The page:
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Brain Inflammation in Dogs

Encephalitis in Dogs

Encephalitis in dogs is characterized by inflammation of the brain, often accompanied by inflammation of the spinal cord (myelitis) and/or the meninges (meningitis), which are the membranes covering the brain and spinal cord. Certain breeds, such as German short-haired pointers, Maltese, and Yorkshire terriers, have been observed to be predisposed to encephalitis.

Symptoms and Types

Symptoms and types of encephalitis can vary depending on the specific area of the brain affected. Generally, they manifest suddenly and progress rapidly. These symptoms may include:

  • Fever
  • Seizures
  • Behavioral changes, such as depression
  • Reduced responsiveness
  • Head tilt to one side
  • Facial paralysis
  • Uncoordinated movements or circling
  • Different sizes of pupils (anisocoria)
  • Constricted pupils
  • Decreased consciousness, which may deteriorate as the disease advances


  • Idiopathic origins (cause unknown)
  • Immune-mediated disorders
  • Complications following vaccination
  • Viral infections such as canine distemper, rabies, and parvovirus
  • Bacterial infections, both anaerobic and aerobic
  • Fungal infections like aspergillosis, histoplasmosis, and blastomycosis
  • Parasitic infections such as Rocky Mountain spotted fever and ehrlichiosis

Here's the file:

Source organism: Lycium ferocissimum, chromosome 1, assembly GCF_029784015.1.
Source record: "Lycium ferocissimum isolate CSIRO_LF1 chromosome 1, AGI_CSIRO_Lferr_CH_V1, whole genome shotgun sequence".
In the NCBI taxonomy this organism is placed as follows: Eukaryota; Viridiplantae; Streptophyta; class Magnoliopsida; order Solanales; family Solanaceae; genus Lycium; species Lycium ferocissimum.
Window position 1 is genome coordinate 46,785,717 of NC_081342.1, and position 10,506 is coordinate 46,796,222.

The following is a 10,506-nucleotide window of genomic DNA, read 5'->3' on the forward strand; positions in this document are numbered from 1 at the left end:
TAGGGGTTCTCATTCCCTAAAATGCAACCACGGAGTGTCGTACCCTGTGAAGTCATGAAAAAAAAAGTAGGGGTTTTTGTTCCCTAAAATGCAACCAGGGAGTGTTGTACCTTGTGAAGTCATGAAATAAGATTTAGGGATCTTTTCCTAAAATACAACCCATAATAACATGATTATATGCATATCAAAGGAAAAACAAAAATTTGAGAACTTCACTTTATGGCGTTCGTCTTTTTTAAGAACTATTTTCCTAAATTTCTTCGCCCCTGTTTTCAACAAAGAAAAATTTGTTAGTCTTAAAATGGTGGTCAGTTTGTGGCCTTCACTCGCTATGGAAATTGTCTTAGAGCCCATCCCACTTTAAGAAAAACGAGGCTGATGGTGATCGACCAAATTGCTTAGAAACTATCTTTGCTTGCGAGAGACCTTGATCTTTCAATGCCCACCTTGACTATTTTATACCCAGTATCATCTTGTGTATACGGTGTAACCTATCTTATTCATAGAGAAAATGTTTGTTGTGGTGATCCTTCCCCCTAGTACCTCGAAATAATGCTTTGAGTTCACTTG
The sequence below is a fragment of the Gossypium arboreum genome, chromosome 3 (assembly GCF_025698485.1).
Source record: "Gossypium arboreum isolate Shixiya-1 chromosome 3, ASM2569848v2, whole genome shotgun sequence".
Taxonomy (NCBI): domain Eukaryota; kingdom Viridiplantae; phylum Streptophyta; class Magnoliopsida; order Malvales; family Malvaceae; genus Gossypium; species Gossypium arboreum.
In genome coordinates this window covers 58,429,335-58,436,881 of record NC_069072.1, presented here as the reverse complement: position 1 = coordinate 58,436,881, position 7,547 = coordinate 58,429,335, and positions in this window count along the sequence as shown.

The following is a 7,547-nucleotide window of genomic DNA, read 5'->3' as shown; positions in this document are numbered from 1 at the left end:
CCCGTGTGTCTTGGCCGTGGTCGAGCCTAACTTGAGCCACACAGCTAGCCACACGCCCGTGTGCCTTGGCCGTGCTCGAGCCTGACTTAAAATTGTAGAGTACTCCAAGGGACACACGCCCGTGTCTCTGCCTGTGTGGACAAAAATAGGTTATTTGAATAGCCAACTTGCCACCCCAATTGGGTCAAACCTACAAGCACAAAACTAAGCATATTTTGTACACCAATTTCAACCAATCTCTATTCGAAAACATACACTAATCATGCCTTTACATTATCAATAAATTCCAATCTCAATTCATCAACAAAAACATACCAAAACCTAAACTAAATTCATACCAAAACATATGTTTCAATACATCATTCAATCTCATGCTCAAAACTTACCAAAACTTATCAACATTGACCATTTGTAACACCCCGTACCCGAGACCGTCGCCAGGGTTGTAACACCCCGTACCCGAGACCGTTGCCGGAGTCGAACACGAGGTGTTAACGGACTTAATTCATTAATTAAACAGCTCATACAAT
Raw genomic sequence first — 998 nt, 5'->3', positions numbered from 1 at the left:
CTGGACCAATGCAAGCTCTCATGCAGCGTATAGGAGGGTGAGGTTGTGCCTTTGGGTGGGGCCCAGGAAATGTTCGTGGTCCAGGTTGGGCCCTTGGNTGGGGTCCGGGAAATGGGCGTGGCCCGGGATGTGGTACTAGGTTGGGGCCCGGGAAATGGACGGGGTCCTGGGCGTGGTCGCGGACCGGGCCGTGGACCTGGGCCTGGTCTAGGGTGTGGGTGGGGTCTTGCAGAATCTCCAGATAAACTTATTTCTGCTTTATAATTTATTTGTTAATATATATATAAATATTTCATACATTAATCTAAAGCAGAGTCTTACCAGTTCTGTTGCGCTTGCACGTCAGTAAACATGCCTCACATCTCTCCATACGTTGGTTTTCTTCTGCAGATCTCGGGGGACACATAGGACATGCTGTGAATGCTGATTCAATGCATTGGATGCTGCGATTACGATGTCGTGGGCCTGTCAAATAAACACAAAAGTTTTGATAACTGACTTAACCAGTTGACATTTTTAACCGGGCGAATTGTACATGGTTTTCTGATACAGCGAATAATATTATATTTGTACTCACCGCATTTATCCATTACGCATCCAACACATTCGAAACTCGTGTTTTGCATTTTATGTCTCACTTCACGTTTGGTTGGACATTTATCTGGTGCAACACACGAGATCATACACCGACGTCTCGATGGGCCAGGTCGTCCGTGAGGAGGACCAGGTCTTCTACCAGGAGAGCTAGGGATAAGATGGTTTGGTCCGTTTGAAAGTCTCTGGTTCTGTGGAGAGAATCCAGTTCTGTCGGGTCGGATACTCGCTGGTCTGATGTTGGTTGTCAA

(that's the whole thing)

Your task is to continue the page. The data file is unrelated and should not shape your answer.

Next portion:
• Presence of foreign bodies


Diagnosing encephalitis in your dog involves providing your veterinarian with a comprehensive history of your pet’s health, including details about the onset and nature of symptoms, and any potential triggering incidents. Your veterinarian will conduct a thorough physical examination and may also perform a biochemistry profile, urinalysis, and complete blood count to assess the underlying cause of the encephalitis.

If your dog is suffering from an infection, the complete blood count might reveal an elevated number of white blood cells. Viral infections may result in a decrease in lymphocytes, a type of white blood cell, known as lymphopenia. Thrombocytopenia, indicated by an abnormal reduction in platelets, could suggest related complications.

To assess lung involvement and potential complications, your veterinarian may utilize chest X-rays. MRI and CT scans are valuable tools for detailed evaluation of brain involvement. Additionally, your veterinarian might collect a sample of cerebrospinal fluid (CSF) for laboratory analysis, which is crucial for confirming the diagnosis and assessing the severity of the condition. If culture assays yield inconclusive results, obtaining a brain tissue sample may be necessary, although this procedure is costly.


Treatment for encephalitis in dogs aims to alleviate symptoms like brain edema and seizures while also preventing the disease from advancing further. If the condition is severe, hospitalization and intensive care may be necessary. Dogs suspected of bacterial infections will receive broad-spectrum antibiotics capable of penetrating the brain and spinal cord.

Living and Management

With appropriate treatment and care, symptoms typically improve within a span of two to eight weeks. However, the overall prognosis hinges on the underlying cause of the condition. In certain cases, symptoms may resurface once treatment is halted. In such scenarios, a second round of treatment or long-term therapy may be necessary to safeguard the dog’s life.

Your veterinarian will arrange regular follow-up examinations to assess treatment efficacy and the dog’s health status. They may also suggest dietary adjustments, particularly if the dog experiences frequent vomiting or severe depression.

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